The Gift of Silence: A Renewed Call to Contemporary Pentecostals to the Spiritual Discipline of Silence
AuthorPruitt, Philip Adair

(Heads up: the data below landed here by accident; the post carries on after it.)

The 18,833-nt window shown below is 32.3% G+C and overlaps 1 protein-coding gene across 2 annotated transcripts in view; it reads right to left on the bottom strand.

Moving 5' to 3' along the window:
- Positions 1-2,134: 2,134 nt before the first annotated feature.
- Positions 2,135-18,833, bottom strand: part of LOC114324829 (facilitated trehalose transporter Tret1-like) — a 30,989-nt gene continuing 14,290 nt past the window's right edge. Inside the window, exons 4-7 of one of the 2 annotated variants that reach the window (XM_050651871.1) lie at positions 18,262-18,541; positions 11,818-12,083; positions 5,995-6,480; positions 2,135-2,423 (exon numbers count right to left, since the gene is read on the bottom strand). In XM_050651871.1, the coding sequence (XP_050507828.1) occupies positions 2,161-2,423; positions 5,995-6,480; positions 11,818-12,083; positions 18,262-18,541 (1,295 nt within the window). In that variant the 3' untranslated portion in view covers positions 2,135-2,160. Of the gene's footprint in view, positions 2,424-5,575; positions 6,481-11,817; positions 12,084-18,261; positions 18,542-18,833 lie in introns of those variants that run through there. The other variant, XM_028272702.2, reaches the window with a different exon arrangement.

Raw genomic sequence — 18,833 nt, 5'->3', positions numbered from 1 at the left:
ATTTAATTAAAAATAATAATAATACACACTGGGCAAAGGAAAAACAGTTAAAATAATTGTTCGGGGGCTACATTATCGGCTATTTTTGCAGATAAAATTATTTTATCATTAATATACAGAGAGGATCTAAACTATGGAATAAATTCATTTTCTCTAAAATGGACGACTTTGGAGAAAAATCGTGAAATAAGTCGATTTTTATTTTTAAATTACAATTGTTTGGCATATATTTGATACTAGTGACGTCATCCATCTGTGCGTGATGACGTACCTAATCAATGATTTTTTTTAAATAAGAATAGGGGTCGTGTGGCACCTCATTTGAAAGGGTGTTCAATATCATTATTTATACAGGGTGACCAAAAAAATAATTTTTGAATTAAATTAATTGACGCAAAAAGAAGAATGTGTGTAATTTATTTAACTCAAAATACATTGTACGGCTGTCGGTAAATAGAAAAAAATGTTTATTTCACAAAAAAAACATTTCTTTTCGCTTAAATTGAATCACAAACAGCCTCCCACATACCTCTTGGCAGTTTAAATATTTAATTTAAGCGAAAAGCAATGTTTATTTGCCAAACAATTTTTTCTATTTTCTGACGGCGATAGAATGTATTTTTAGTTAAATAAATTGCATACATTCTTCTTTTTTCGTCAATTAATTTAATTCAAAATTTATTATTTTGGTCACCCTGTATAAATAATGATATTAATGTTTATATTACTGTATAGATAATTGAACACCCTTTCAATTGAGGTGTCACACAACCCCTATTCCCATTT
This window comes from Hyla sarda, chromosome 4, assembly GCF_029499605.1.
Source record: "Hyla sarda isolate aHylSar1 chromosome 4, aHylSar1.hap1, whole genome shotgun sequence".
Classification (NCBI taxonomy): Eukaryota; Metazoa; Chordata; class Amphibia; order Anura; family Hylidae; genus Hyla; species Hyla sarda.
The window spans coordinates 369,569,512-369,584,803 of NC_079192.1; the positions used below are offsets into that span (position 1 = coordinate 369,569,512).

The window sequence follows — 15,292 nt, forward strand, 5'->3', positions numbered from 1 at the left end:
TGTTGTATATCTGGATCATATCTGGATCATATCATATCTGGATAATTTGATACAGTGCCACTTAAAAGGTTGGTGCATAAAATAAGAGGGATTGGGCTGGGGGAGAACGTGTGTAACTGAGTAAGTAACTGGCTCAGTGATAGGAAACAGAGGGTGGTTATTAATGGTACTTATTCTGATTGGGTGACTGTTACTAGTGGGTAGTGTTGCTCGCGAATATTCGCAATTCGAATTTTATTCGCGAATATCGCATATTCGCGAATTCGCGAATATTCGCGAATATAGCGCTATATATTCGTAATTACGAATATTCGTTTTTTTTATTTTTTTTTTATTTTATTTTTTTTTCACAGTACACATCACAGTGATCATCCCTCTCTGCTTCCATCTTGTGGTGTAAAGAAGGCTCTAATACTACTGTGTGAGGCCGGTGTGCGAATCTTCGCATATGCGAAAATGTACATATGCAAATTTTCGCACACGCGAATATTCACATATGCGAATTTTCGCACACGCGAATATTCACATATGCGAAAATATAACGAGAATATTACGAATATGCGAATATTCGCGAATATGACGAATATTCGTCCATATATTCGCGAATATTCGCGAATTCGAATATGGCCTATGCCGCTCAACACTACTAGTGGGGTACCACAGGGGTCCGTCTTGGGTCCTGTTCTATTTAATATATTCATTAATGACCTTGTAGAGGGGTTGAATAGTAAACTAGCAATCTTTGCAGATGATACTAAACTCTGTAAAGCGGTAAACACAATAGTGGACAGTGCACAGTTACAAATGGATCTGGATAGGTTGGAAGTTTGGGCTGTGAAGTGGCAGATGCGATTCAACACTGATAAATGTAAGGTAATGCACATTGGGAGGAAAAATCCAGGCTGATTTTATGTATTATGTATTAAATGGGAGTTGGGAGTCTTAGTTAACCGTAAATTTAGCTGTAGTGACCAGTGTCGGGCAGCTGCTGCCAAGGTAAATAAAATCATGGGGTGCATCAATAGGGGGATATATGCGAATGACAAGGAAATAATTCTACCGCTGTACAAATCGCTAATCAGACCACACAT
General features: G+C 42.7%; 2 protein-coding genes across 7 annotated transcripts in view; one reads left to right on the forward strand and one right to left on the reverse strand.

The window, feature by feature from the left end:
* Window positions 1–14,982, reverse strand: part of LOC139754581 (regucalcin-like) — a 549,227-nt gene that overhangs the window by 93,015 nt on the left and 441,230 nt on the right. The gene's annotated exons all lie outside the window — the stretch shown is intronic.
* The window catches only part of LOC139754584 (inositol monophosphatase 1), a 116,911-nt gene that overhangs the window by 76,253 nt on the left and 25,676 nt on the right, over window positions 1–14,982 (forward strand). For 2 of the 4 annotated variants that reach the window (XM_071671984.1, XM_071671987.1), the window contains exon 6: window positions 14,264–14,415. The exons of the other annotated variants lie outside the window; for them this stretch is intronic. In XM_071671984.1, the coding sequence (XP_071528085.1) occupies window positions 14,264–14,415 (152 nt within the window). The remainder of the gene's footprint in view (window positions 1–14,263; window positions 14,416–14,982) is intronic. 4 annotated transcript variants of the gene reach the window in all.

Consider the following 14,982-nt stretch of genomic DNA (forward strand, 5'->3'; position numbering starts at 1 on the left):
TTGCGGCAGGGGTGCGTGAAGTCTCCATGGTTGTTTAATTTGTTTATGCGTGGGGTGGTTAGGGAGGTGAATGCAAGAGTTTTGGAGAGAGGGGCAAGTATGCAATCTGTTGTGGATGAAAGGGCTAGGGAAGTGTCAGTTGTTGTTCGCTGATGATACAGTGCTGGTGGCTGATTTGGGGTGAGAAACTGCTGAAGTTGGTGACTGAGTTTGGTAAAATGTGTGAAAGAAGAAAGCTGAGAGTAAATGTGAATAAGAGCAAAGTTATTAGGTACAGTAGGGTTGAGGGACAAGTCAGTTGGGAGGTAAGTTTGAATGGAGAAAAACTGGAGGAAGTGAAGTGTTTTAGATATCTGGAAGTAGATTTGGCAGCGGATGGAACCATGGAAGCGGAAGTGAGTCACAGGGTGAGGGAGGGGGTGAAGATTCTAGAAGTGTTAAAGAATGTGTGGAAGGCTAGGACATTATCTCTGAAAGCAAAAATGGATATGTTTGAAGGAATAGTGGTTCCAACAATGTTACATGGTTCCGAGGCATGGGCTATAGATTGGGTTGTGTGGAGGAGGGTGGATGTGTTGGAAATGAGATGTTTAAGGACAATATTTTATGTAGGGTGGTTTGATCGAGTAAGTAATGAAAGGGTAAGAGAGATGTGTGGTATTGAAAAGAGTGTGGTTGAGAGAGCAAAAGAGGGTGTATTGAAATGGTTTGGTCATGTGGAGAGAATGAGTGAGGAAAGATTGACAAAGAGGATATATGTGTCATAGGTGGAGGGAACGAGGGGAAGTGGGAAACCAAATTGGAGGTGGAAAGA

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Pentecostals are known for being vociferous and boisterous in worship, and generally eschew silence. The thesis of this project, The Gift of Silence: a renewed call to contemporary Pentecostals to the spiritual discipline of silence, however, is that the discipline of silence is not antithetical to Pentecostal spirituality. On the contrary, silence has been, and can continue to be an important and indispensable aspect of Pentecostal spirituality. Chapter 1 provides an overview of Pentecostal spirituality, based on Russell P. Spittler’s “five implicit values governing Pentecostal spirituality.” These values are individual experience, oral tradition, otherworldliness, spontaneity, and biblical authority. Discussion focuses on ways in which these five values affect personal and communal life, worship, and prayer in the Pentecostal community. Documents from Pentecostal denominations are cited for authenticity. Chapter 2 addresses the subjects of silence in prayer and worship, citing biblical examples (from both Testaments), Early Church Fathers, and Pentecostal writers from the first half of the 20th century. Chapter 3 issues a call to contemporary Pentecostals to reconsider the spiritual discipline of silence in prayer and worship. It explores the influences of popular contemporary Christian youth culture on contemporary Pentecostal prayer and worship. Then, contemporary Pentecostals are asked to reconsider the spiritual discipline of silence in prayer and worship as a viable and vital aspect of Pentecostal spirituality. Biblical foundations and precedence, practice among early Pentecostals, and deep roots in Early Church spirituality are given as reasons to reconsider the discipline of silence in prayer and worship. Then, encouragement is offered to direct interested Pentecostals toward a better understanding of the discipline of silence. The conclusion gives a brief summary of the project, and restates the thesis. Then suggestions are given for Pentecostals who would like to explore further the spiritual discipline of silence: a suggested bibliography, and suggestions for the personal and corporate practice of silence. A bibliography of sources cited is provided at the end of the project.